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  IN THIS Article
 ::  Abstract
 ::  Introduction
 ::  Case report
 ::  Discussion
 ::  Acknowledgment
 ::  References

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CASE REPORT
Year : 1991  |  Volume : 37  |  Issue : 3  |  Page : 176-8

Ileo-caeco-colic intussusception due to extensive benign lymphoid hyperplasia of the ileo-caecal region (a case report).


Department of General Surgery, Seth G. S. Medical College, Parel, Bombay, Maharashtra.

Correspondence Address:
Department of General Surgery, Seth G. S. Medical College, Parel, Bombay, Maharashtra.


  ::  Abstract

An unusual case of extensive benign lymphoid hyperplasia of the ileo-caecal region causing ileo-caeco-colic intussusception is presented here, with a review of relevant literature. The diagnosis of intussusception was reached with the help of an abdominal ultrasound and barium enema. Histopathology of the resected specimen, revealed lymphoid hyperplasia.

How to cite this article:
Redkar R G, Sathe S S, Dalvi A N, Kulkarni B A, Supe A N, Chandrashekhar, Vora I M. Ileo-caeco-colic intussusception due to extensive benign lymphoid hyperplasia of the ileo-caecal region (a case report). J Postgrad Med 1991;37:176


How to cite this URL:
Redkar R G, Sathe S S, Dalvi A N, Kulkarni B A, Supe A N, Chandrashekhar, Vora I M. Ileo-caeco-colic intussusception due to extensive benign lymphoid hyperplasia of the ileo-caecal region (a case report). J Postgrad Med [serial online] 1991 [cited 2014 Dec 22];37:176. Available from: http://www.jpgmonline.com/text.asp?1991/37/3/176/765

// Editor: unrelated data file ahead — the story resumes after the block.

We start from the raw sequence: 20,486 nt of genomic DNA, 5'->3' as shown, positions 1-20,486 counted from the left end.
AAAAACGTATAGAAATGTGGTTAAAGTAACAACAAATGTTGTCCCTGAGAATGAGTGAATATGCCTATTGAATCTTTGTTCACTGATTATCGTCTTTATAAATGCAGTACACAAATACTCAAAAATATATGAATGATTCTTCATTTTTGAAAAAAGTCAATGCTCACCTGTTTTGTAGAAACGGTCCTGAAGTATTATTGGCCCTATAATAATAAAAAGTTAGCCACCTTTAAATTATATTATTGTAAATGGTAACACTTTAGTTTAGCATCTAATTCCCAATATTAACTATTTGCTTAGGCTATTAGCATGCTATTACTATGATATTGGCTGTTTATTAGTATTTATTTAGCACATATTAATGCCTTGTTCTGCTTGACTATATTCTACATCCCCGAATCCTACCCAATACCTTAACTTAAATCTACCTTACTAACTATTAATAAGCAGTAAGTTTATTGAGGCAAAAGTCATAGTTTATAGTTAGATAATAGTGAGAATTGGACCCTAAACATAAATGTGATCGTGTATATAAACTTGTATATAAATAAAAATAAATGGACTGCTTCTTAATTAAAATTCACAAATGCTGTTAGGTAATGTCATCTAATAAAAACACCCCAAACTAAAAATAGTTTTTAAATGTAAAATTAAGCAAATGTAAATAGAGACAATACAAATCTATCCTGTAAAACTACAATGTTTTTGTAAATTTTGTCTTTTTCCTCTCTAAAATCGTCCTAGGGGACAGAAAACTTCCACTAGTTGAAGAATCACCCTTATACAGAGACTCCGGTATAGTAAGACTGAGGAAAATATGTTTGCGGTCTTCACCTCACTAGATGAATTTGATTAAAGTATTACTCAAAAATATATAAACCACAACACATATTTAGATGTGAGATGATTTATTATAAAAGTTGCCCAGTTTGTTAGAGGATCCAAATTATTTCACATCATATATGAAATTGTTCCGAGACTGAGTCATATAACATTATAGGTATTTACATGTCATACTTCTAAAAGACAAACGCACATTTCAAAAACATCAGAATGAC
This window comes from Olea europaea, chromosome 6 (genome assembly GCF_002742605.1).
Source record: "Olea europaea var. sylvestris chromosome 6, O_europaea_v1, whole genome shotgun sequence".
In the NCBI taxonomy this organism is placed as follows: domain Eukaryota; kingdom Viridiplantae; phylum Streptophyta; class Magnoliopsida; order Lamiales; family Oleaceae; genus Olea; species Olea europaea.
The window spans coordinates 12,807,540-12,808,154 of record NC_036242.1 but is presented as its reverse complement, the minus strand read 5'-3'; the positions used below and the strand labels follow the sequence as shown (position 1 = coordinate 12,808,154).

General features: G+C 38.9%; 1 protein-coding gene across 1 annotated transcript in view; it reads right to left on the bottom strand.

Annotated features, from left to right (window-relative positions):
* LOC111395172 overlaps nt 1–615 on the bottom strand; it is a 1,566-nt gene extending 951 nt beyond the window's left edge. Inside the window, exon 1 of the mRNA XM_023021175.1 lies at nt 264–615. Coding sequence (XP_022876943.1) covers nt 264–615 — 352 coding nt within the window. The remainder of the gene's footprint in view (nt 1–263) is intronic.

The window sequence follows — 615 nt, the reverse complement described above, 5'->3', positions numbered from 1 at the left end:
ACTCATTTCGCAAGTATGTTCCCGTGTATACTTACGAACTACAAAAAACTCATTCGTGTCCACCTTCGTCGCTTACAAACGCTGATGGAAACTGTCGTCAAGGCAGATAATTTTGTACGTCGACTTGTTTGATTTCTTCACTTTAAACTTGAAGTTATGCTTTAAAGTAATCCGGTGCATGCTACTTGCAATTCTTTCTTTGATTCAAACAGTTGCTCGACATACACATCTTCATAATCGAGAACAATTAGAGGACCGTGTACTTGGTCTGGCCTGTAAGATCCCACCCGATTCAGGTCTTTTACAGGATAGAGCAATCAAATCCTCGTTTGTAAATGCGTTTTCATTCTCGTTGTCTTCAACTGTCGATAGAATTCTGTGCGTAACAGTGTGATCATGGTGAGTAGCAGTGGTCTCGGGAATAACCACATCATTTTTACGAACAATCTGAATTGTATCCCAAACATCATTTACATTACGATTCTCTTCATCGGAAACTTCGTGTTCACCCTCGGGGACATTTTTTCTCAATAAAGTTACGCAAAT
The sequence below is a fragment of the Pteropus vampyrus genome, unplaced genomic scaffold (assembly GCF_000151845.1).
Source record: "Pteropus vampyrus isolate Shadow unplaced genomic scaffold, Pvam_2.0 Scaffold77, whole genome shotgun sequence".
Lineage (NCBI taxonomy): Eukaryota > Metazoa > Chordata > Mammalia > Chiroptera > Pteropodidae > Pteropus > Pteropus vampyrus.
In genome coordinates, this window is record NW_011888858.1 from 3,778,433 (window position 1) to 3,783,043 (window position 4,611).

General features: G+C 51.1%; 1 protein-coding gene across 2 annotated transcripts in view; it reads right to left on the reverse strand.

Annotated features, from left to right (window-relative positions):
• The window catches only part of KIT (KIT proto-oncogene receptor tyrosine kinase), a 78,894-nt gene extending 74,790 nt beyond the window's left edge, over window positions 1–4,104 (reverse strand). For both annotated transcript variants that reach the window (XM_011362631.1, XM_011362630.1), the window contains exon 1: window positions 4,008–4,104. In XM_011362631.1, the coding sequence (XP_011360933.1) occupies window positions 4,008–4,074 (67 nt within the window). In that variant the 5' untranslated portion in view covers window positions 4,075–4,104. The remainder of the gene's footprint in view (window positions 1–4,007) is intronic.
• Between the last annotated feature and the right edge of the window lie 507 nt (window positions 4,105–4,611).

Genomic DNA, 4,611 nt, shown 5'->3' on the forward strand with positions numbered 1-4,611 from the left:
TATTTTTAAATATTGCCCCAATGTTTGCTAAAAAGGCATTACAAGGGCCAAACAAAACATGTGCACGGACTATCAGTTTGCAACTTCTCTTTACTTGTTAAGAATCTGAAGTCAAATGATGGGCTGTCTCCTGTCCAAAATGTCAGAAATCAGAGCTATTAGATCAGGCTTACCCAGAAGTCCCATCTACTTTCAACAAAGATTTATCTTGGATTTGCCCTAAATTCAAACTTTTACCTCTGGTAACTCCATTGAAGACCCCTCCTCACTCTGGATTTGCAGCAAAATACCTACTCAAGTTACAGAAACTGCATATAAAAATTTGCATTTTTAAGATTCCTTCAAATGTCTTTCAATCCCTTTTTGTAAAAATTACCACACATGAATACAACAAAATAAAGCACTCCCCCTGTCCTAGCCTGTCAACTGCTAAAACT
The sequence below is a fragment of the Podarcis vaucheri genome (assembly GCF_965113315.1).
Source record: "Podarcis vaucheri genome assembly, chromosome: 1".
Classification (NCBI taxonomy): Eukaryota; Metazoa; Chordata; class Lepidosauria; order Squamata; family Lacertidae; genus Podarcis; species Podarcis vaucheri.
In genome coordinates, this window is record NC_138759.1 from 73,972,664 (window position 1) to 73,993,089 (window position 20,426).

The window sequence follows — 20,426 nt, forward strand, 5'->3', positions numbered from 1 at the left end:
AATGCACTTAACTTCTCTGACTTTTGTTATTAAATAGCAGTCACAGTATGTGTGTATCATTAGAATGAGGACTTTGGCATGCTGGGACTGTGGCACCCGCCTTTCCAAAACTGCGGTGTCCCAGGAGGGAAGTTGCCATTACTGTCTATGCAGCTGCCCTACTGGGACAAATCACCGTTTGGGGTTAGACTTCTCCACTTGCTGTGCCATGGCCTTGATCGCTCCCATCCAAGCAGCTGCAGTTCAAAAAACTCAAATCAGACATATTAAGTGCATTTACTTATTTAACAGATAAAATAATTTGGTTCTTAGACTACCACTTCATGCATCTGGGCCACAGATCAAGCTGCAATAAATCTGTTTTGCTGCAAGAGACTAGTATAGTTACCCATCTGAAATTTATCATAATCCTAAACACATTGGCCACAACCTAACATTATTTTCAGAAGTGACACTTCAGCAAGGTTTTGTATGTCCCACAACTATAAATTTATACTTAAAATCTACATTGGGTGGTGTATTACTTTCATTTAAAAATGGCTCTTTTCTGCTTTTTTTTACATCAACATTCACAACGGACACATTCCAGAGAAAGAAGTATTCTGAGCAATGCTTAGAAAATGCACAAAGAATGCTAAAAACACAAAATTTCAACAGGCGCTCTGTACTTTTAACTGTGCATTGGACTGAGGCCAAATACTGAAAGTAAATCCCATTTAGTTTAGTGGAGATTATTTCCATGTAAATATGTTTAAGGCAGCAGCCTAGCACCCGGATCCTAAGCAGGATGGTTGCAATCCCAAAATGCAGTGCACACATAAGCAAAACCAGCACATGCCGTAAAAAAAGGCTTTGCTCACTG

::   Introduction Top

Intussusceptions in adults is a rare cause of intestinal obstruction[2]. Benign lymphoid hyperplasia, known to cause intussusceptions in infancy and childhood[8], has not been reported as the cause of intussusceptions in adults as per the review of available literature. The rarity of this condition prompted us to present this case.

  ::   Case report Top

RE, a 16-year-old male presented with fullness in the right hypochondrium for four days with colicky, periumbilical pain and bilious vomiting for one day. Except for mild fever the patient's vital parameters were stable. Per abdominal examination revealed an 8 x 3 cms, firm, mobile, tender lump in the right hypochondrium. There were no hyper peristalses. Per rectal examination was normal. A plain X-ray of the abdomen in standing position was non-contributory. With provisional diagnosis of acute cholecystitis an urgent ultrasound exanimation of the abdomen was asked for. Ultrasound examination revealed the presence of the target sign[4],[5],[7] and the bull's eye sign[4],[5],[7]. Hence a differential diagnosis of a typical intussusceptions, an appendicular mass or an amoeboma was made. With the diagnosis of intussusceptions in mind, a guarded barium enema was done which confirmed the diagnosis. Exploratory laparotomy through a right upper paramedian incision, revealed a reducible ileo-caeco-colic intussusceptions without any gangrenous affection of the bowel. The ileo-caecal regions showed a lumpish, indurated feel suggestive of a tumour or lymphoma. The entire mesentery was studded with fleshy, non-caseating lymph nodes. An ileo-caecal resection with end to end ileo-ascending anastonlosis was carried out. The patient had an uneventful recovery and was discharged on the tenth day.
Pathology :
On gross, the caecum showed an elevation of congested mucosa on the posterior wall forming a polypoid elevation about 4 X 2.5 X 1.5 cm on the ileo-caecal valve (See [Figure:1]) Microscopy revealed ulceration of the mucosa with extensive lymphoid hyperplasia forming germinal centres which were confined above muscularis mucosa (See [Figure:2]) Occasionally the lymphoid follicles were seen penetrating the submucosa which showed congested vessels and a few acute inflammatory cells. Lymph nodes showed features of chronic non-specific lymphadenitis.